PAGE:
The wide trip around the turn definitely contributed heavily to Mine That Bird’s defeat. I am in the minority who believe Borel did not move too soon, and if he did it was inconsequential. The horse was in a position to win the race, but the ground loss (5-6 wide) from the five-eighths pole to the quarter pole left him empty in the final furlong. It has been brought up that the horse was too wound up before the race and was not as relaxed during the running as he had been in the Derby and Preakness. It must be noted that Mine That Bird’s neighbor in the detention barn was Summer Bird, who required about 10-15 minutes of walking before he was able to settle down. Did that unnerve Mine That Bird? Summer Bird also was on his toes before the race, dancing around the paddock. Dunkirk totally lost his cool going to the detention barn, bucking and kicking during the walk over.


It’s also possible Mine That Bird simply was not quite the same horse following the five-week grind of the Triple Crown. As for his inability to settle as he did in his earlier races, from our observation, the horse did not appear to have run on his mind until he was steered to the outside down the backstretch. The expanse of Belmont often does that to a horse when confronted with those wide open spaces, especially down the backstretch. But again, that is one opinion based on observation. Borel obviously felt that was the best place for him.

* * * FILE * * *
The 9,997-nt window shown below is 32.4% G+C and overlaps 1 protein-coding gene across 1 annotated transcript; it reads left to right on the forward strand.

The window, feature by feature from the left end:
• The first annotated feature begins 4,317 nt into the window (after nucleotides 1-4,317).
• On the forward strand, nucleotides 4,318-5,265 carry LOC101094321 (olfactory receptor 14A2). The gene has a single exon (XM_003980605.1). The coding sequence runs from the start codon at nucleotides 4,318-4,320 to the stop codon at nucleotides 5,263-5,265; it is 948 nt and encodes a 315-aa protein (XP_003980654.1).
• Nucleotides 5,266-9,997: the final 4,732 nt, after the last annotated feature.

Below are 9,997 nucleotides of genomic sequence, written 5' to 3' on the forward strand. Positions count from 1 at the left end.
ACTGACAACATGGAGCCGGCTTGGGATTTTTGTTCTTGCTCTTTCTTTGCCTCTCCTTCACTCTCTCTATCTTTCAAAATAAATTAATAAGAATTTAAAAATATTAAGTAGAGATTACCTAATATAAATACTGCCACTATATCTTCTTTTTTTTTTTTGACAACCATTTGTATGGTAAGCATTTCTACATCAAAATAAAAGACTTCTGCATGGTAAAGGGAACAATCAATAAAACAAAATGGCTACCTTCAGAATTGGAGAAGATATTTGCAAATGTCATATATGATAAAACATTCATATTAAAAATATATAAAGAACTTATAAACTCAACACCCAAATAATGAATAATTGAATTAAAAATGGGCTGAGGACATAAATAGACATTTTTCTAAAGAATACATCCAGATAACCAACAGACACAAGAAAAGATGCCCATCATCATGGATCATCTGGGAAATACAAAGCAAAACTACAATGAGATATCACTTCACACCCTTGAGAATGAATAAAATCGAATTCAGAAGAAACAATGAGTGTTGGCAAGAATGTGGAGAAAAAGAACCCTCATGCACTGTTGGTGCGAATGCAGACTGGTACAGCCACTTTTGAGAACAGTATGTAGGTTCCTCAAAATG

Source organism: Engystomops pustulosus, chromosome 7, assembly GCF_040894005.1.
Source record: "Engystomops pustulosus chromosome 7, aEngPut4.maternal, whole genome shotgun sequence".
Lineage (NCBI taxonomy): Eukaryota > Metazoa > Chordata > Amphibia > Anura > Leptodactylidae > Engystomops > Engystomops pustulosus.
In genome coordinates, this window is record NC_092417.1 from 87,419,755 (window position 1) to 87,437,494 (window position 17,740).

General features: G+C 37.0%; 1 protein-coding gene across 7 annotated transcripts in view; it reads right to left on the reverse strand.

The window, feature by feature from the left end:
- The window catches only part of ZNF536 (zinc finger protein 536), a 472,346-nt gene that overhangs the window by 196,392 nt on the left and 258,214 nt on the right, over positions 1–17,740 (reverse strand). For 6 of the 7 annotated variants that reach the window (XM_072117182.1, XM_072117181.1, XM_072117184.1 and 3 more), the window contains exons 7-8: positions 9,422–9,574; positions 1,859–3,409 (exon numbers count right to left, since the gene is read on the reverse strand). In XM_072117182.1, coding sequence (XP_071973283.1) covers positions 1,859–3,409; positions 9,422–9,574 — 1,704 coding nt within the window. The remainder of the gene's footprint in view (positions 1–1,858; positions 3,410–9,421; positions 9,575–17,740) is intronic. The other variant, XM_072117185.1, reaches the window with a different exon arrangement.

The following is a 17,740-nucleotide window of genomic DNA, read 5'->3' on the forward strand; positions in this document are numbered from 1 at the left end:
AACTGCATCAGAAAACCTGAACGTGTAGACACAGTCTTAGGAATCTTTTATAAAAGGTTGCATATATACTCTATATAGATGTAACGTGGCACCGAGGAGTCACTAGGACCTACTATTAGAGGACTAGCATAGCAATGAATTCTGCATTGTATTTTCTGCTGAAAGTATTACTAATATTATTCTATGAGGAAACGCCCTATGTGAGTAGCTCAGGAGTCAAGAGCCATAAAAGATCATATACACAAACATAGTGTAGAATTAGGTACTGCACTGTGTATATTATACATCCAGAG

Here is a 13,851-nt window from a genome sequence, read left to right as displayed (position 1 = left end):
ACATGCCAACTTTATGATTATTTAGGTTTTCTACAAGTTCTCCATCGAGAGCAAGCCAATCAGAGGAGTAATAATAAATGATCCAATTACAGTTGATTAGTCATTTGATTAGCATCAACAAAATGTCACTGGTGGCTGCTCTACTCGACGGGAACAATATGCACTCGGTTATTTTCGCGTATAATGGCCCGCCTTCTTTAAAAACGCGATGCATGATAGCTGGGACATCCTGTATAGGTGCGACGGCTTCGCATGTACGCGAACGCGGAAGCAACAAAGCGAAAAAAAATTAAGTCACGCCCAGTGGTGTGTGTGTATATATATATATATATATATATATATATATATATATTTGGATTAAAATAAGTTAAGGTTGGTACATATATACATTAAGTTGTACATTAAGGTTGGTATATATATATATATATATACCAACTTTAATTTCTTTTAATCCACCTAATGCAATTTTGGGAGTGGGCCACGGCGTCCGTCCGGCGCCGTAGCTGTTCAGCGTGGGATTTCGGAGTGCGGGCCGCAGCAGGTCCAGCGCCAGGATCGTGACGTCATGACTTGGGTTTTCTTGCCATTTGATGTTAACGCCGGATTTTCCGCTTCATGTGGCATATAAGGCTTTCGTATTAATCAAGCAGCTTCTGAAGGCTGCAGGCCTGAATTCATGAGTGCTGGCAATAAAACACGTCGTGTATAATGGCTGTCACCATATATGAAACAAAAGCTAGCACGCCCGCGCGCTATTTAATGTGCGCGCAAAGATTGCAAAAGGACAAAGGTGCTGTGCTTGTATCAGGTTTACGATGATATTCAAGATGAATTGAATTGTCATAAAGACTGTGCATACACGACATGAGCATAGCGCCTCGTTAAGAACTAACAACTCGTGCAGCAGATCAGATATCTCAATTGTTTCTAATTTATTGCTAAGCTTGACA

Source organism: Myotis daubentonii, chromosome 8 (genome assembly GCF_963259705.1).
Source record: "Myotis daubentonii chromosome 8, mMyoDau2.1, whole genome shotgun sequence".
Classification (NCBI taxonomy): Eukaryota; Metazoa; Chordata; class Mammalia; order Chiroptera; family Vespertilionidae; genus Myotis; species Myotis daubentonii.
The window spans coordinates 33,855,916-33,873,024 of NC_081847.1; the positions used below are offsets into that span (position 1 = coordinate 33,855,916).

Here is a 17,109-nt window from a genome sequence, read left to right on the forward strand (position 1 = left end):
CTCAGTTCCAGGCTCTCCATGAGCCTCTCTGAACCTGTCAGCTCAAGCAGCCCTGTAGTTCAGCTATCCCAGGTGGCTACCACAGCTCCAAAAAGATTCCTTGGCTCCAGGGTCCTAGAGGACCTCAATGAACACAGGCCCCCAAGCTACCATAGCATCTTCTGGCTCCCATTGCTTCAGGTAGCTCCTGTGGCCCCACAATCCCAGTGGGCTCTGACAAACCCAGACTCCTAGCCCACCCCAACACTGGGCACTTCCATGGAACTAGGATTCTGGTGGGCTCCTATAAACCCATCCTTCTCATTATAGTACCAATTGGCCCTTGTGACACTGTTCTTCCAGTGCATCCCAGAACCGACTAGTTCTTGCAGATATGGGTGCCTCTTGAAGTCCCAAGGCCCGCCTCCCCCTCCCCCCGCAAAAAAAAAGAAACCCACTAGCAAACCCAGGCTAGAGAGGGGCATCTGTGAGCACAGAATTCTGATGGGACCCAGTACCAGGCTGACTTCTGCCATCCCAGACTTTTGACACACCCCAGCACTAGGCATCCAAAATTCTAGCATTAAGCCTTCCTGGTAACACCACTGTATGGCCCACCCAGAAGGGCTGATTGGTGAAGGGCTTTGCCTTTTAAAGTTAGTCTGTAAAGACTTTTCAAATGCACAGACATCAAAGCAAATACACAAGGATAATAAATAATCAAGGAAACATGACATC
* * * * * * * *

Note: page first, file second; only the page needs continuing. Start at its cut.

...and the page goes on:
Whatever the reason for Mine That Bird’s defeat, the gelding proved himself to be a top-class, game, and exciting horse, who no doubt will provide many thrills for several years to come. And he has a personality that will endear him to racing fans wherever he runs. Trainer Chip Woolley, after a bit of a rocky start, made a complete transformation and became one of the most personable, well-liked, and accommodating trainers ever in the Triple Crown.


As for Borel, if he did not have any mounts because no one would give him any, then comments made about that should be retracted, which we do now. Whatever one may think about his ride or his “guarantee of victory,” the bottom line is that he was the face of the Triple Crown and provided it with a jolt of electricity – on and off the track -- powerful enough to put the sport on the cover of Sports Illustrated and all over the major nighttime talk shows and morning shows.


Unsung heroes


Let’s not forget some of the other names that helped make this year’s Triple Crown one that will be talked about for a long time.